With a month left the wait for The Last Jedi is killing me. I had my doubts about the new Star Wars trilogy, but JJ Abrams did an amazing job of capturing the elements of the original and updating with new interesting characters. Yes there are a lot of parallels to the original Star Wars, but in the end this one has lead a new generation of girls and boys who want to be as bad ass as Rey.
Black Bolt and Medusa are the perfect Minimate two pack for the Walgreens animated line from Diamond Select Toys. The Inhumans have gotten a bad rap over the last year; their movie was canceled and the TV show is “meh” at best. There was hope with how Agents of S.H.I.E.L.D. handled them, but once the royal family had the spot light it fell apart. Even though they stumbled that does not mean fans aren’t happy with the toys based on the characters.
The Diamond Select Toys Muppets are amazing pieces of toy art, and Rowlf might be one of the jewels of the line. If you have been reading you know I love the Muppets, and have also been enjoying the DST Muppets line. We took a look at the other half of this set a while ago, but Rowlf deserved his own review. The smooth piano playing, floppy eared Muppet is everything I wanted him to be and more. The Muppet himself is a great representation of the character.
Muck Rack makes it simple to find people, tweets, or articles that mention any name, keyword, company, hashtag etc. We've compiled this guide to help you make the most of your search.
Selecting a term
Start searching tweets, articles from media outlets, articles mentioned in tweets, journalists'
names, titles and bios with some suggested searches:
Companies or Topics (e.g. iPhone, Microsoft)
Phrases (e.g. "cloud computing") — use quotes to keep the terms together
Twitter handles (e.g. @username) — returns those who have mentioned or replied to
Names (e.g. "David Pogue")
Hashtags (e.g. #sxsw, #london2012)
Bio details (e.g. vegan, Olympics, father)
Muck Rack's Advanced Search allows for many boolean operators.
Find results that mention multiple specified terms, use AND or
+. For example, ensure each result contains both Elon Musk and Mark Zuckerberg by
searching Musk AND Zuckerberg or Musk + Zuckerberg.
Use the operators OR or , to broaden your search when you'd like either of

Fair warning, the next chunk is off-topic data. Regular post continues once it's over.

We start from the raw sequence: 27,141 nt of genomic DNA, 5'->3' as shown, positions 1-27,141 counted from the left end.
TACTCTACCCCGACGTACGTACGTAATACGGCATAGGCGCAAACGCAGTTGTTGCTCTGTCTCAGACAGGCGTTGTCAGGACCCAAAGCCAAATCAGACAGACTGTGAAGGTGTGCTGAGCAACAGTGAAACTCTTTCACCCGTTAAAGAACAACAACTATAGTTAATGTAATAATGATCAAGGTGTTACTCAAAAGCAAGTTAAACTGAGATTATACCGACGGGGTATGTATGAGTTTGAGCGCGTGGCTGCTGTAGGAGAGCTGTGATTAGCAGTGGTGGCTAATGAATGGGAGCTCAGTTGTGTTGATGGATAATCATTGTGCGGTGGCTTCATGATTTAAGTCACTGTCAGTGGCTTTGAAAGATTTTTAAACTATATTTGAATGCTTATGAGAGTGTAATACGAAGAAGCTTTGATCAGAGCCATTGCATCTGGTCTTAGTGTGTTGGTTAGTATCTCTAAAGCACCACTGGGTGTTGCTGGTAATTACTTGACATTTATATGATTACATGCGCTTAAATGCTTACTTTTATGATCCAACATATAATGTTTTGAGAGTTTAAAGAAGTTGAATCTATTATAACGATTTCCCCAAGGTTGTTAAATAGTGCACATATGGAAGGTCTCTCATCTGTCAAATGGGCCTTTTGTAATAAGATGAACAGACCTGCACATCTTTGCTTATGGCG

multiple terms to appear in results. (This is the default behavior of our search when no operators
are used). For example, results will contain either cake or cookie by searching cake OR cookie or cake,cookie
Use NOT or - to subtract results from your search. For
example, searching Disney will yield results about the Walt Disney Company as well as Walt Disney
World Resort. To exclude mentions of Disney World, search for Disney -World or Disney
When using one of these operators with a phrase, enclose it in quotation marks. For example, you can
find results about smartphones excluding Apple's iPhone 4S by searching smartphone -"iPhone
Exact case matching or punctuation
If you're searching for a brand name or keyword that relies on specific punctuation marks or capitalization, you can
find results that match your exact query by adding matchcase: before the keyword you're searching for, like matchcase:E*TRADE .
Use parentheses to separate multiple
boolean phrases. For example, to find journalists talking about having fun in Disney World or
Disneyland, search for ("disney world" OR disneyland) AND fun.
An asterisk can be used to search for any variation of a root word truncated by the asterisk. For example, searching for admin* will return results for administrator, administration, administer, administered, etc.
A near operator is an AND operator where you can control the distance between the words. You can vary the distance the near operation uses by adding a forward slash and number (between 0-99) such as strawberries NEAR/10 "whipped cream", which means the strawberries must exist within 10 words of "whipped cream".